By Adam Sziksz (Hungary)

 

So, recently the new Star Wars film hit the cinemas, and needless to say the hype was, indeed, very real. The first movie of the Disney era, The Force Awakens, was a pretty okay job, not exactly revolutionary, but a good base, to build the new series. It was followed by Rogue One, which is easily one of the best Star Wars related material ever released, including the now non-canon Legends universe, so the expectations for Episode 8 were very high.

And they not only managed to not live up to these expectations, Episode 8 is quite possibly the second worst Star Wars film ever created, left in the dust only by the infamous Holiday Special. Now, I’m not one of those, who bash it because “Hurr durr, bad character Luke”, and I certainly agree that stepping away from JJ Abrams’ style and basically making the corresponding OS film was a good choice, but that doesn’t change the fact, that this movie is compete trash of a Star Wars movie, and even if we don’t take it as a canon part of a big franchise, it would be a very flawed creation of a stand-alone block buster, though still more enjoyable.

Of course, I won’t leave you hanging with this, let me explain in detail, the death of Star Wars we know and loved. Spoiler warning and hard language ahead several times, read at your own risk!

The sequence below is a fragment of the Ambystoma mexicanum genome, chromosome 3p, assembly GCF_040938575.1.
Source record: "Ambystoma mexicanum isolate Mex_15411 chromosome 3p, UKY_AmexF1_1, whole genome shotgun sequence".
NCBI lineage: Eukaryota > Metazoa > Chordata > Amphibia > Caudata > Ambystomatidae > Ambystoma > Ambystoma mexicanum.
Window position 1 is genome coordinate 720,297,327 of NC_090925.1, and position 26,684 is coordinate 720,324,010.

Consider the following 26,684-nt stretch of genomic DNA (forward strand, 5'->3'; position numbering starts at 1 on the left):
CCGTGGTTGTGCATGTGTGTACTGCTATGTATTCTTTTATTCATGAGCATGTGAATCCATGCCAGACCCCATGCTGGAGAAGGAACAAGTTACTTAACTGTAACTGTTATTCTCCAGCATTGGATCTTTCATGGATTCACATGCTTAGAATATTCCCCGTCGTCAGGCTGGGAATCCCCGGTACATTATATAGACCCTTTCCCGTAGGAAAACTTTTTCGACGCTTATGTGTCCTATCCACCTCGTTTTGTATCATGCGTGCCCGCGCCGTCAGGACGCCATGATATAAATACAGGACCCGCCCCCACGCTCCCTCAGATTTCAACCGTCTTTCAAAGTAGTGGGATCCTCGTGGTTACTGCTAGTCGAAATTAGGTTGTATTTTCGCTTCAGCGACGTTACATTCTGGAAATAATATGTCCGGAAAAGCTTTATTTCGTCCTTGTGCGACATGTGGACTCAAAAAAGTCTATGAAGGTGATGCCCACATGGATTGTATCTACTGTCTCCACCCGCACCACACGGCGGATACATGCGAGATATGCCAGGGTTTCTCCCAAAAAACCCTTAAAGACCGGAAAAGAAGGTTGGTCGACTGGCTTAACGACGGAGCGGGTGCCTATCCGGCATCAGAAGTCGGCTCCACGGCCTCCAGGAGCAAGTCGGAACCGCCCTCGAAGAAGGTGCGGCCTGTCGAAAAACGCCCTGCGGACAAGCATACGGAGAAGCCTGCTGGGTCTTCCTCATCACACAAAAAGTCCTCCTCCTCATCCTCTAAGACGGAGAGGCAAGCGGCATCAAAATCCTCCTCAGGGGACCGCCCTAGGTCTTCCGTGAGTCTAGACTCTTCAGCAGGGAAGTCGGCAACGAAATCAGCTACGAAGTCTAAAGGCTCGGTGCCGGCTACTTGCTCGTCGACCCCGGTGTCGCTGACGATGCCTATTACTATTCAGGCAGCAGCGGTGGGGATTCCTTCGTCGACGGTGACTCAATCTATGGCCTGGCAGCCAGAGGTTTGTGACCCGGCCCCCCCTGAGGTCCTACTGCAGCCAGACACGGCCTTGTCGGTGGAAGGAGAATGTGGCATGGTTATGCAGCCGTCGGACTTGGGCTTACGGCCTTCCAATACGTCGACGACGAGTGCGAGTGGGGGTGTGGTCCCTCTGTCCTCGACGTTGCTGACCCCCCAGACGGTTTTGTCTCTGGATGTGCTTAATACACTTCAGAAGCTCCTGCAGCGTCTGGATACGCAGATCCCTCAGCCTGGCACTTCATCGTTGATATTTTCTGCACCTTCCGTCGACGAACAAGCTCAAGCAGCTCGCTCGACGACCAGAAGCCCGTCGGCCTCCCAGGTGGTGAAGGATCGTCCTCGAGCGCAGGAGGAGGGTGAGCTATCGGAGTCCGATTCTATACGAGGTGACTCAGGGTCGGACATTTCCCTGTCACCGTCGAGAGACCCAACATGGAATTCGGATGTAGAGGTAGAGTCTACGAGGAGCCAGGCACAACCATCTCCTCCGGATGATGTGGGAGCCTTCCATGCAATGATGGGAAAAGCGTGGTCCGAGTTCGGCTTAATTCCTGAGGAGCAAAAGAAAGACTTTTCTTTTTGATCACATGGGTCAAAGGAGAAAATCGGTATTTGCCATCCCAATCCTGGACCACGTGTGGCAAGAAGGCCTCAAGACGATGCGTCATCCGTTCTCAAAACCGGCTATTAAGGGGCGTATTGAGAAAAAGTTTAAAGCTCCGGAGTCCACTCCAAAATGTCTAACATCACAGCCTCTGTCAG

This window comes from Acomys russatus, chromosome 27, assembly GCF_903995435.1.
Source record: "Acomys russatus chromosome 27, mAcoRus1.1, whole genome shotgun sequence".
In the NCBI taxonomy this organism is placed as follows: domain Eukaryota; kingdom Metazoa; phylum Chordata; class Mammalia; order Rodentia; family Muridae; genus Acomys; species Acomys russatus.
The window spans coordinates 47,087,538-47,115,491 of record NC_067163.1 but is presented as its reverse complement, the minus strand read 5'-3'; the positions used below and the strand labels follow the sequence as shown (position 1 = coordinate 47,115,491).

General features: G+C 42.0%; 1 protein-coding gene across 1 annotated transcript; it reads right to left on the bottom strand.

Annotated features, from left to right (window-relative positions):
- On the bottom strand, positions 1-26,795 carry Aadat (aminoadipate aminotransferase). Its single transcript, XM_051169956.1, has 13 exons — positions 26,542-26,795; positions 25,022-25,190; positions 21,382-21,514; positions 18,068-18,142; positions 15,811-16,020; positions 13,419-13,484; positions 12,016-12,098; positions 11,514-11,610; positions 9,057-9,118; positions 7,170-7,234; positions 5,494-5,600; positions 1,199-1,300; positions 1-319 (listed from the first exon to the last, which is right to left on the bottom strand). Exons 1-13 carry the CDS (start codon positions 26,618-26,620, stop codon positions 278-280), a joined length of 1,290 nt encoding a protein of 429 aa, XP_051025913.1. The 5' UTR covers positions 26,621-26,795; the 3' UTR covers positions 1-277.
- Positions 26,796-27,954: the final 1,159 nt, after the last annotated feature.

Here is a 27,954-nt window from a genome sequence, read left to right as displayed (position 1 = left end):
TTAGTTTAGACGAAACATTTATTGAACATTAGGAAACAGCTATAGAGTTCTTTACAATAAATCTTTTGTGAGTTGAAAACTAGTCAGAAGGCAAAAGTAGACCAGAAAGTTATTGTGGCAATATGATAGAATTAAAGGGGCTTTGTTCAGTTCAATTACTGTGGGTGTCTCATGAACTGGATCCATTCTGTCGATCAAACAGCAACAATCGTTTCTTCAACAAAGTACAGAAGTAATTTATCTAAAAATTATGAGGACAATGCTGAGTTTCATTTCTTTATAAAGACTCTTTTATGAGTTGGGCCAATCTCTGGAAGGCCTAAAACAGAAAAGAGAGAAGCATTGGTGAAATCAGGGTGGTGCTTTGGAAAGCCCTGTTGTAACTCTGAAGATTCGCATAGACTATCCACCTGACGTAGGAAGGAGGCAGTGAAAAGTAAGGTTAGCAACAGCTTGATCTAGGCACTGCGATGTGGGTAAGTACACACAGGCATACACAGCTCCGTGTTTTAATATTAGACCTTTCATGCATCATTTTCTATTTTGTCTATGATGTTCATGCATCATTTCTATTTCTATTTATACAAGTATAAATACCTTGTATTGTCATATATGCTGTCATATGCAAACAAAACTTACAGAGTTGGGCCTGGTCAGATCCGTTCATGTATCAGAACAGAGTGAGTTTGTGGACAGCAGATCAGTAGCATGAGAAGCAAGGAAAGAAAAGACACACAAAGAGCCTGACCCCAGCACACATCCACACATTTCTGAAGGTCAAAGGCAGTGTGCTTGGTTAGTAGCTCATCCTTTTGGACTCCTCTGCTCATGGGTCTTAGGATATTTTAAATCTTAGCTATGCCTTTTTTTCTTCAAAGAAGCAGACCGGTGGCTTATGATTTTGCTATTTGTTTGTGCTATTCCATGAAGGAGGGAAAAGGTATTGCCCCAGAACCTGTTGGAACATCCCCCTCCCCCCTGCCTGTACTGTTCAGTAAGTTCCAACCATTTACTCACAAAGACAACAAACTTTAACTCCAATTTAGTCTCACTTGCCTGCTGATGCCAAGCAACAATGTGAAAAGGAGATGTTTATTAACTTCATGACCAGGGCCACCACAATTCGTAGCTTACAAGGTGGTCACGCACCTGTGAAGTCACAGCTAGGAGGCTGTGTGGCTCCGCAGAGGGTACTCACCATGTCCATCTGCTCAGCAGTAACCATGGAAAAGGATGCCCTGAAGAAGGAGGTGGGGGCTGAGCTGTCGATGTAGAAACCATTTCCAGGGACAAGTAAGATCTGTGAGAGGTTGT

First point of pain for me: needless cast. Yes, I’m pointing at you Vice Admiral Holdo and Whothehellareyou Rose. These two, were almost completely useless for the plot, or the film. They hardly did anything throughout the movie, yet they wanted us to somehow feel for them or something. Holdo was brought in, with the most irritating looks and personality (Good job Ms. Dern by the way, with the little time you had, you managed to make this character as awful as Umbridge, which was probably the intended role for her, and I’m writing this as sincere congratulations), to act as a kind-of secondary antagonist for the Rebel plot line, where she is the wall that blocks Poe’s advances of saving the fleet, before she gets taken over by him and his friends, and they reveal she was really trying to save the rebel fleet, and she dies a heroic death shooting herself and the ship into the First Order’s fleet, destroying most of it.